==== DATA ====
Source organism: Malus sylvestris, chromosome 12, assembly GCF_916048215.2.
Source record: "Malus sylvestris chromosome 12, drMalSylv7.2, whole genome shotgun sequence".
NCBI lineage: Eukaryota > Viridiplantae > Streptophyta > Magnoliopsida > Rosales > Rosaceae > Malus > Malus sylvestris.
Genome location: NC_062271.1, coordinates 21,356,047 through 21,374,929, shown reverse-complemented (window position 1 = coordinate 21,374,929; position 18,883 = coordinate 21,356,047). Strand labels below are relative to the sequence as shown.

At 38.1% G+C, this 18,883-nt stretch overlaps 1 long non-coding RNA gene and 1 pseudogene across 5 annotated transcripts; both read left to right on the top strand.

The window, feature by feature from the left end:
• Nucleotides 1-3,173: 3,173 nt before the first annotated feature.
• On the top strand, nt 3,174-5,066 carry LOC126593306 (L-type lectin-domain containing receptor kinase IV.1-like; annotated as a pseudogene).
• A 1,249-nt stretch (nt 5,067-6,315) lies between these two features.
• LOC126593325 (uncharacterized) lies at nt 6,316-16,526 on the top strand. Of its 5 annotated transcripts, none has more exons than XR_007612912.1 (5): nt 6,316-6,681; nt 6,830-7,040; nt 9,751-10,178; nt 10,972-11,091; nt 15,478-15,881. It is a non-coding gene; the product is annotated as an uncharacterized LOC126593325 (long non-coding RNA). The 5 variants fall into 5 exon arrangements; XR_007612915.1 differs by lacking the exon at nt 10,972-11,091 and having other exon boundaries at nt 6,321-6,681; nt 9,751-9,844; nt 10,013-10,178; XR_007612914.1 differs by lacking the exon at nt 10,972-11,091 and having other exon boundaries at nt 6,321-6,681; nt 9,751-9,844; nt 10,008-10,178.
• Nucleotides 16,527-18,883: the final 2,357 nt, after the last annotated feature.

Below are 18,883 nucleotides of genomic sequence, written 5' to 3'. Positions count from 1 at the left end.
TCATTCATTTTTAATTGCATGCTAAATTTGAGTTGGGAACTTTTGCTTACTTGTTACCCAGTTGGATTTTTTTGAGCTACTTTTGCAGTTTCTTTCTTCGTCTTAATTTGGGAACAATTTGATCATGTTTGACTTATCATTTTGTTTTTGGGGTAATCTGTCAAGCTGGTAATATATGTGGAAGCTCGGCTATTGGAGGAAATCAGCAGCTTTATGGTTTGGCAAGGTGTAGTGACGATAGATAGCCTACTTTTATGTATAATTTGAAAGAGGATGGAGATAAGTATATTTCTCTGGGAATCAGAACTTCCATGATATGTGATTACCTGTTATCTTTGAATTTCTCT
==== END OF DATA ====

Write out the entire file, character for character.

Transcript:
Source organism: Malus sylvestris, chromosome 12, assembly GCF_916048215.2.
Source record: "Malus sylvestris chromosome 12, drMalSylv7.2, whole genome shotgun sequence".
NCBI lineage: Eukaryota > Viridiplantae > Streptophyta > Magnoliopsida > Rosales > Rosaceae > Malus > Malus sylvestris.
Genome location: NC_062271.1, coordinates 21,356,047 through 21,374,929, shown reverse-complemented (window position 1 = coordinate 21,374,929; position 18,883 = coordinate 21,356,047). Strand labels below are relative to the sequence as shown.

At 38.1% G+C, this 18,883-nt stretch overlaps 1 long non-coding RNA gene and 1 pseudogene across 5 annotated transcripts; both read left to right on the top strand.

The window, feature by feature from the left end:
• Nucleotides 1-3,173: 3,173 nt before the first annotated feature.
• On the top strand, nt 3,174-5,066 carry LOC126593306 (L-type lectin-domain containing receptor kinase IV.1-like; annotated as a pseudogene).
• A 1,249-nt stretch (nt 5,067-6,315) lies between these two features.
• LOC126593325 (uncharacterized) lies at nt 6,316-16,526 on the top strand. Of its 5 annotated transcripts, none has more exons than XR_007612912.1 (5): nt 6,316-6,681; nt 6,830-7,040; nt 9,751-10,178; nt 10,972-11,091; nt 15,478-15,881. It is a non-coding gene; the product is annotated as an uncharacterized LOC126593325 (long non-coding RNA). The 5 variants fall into 5 exon arrangements; XR_007612915.1 differs by lacking the exon at nt 10,972-11,091 and having other exon boundaries at nt 6,321-6,681; nt 9,751-9,844; nt 10,013-10,178; XR_007612914.1 differs by lacking the exon at nt 10,972-11,091 and having other exon boundaries at nt 6,321-6,681; nt 9,751-9,844; nt 10,008-10,178.
• Nucleotides 16,527-18,883: the final 2,357 nt, after the last annotated feature.

Below are 18,883 nucleotides of genomic sequence, written 5' to 3'. Positions count from 1 at the left end.
TCATTCATTTTTAATTGCATGCTAAATTTGAGTTGGGAACTTTTGCTTACTTGTTACCCAGTTGGATTTTTTTGAGCTACTTTTGCAGTTTCTTTCTTCGTCTTAATTTGGGAACAATTTGATCATGTTTGACTTATCATTTTGTTTTTGGGGTAATCTGTCAAGCTGGTAATATATGTGGAAGCTCGGCTATTGGAGGAAATCAGCAGCTTTATGGTTTGGCAAGGTGTAGTGACGATAGATAGCCTACTTTTATGTATAATTTGAAAGAGGATGGAGATAAGTATATTTCTCTGGGAATCAGAACTTCCATGATATGTGATTACCTGTTATCTTTGAATTTCTCT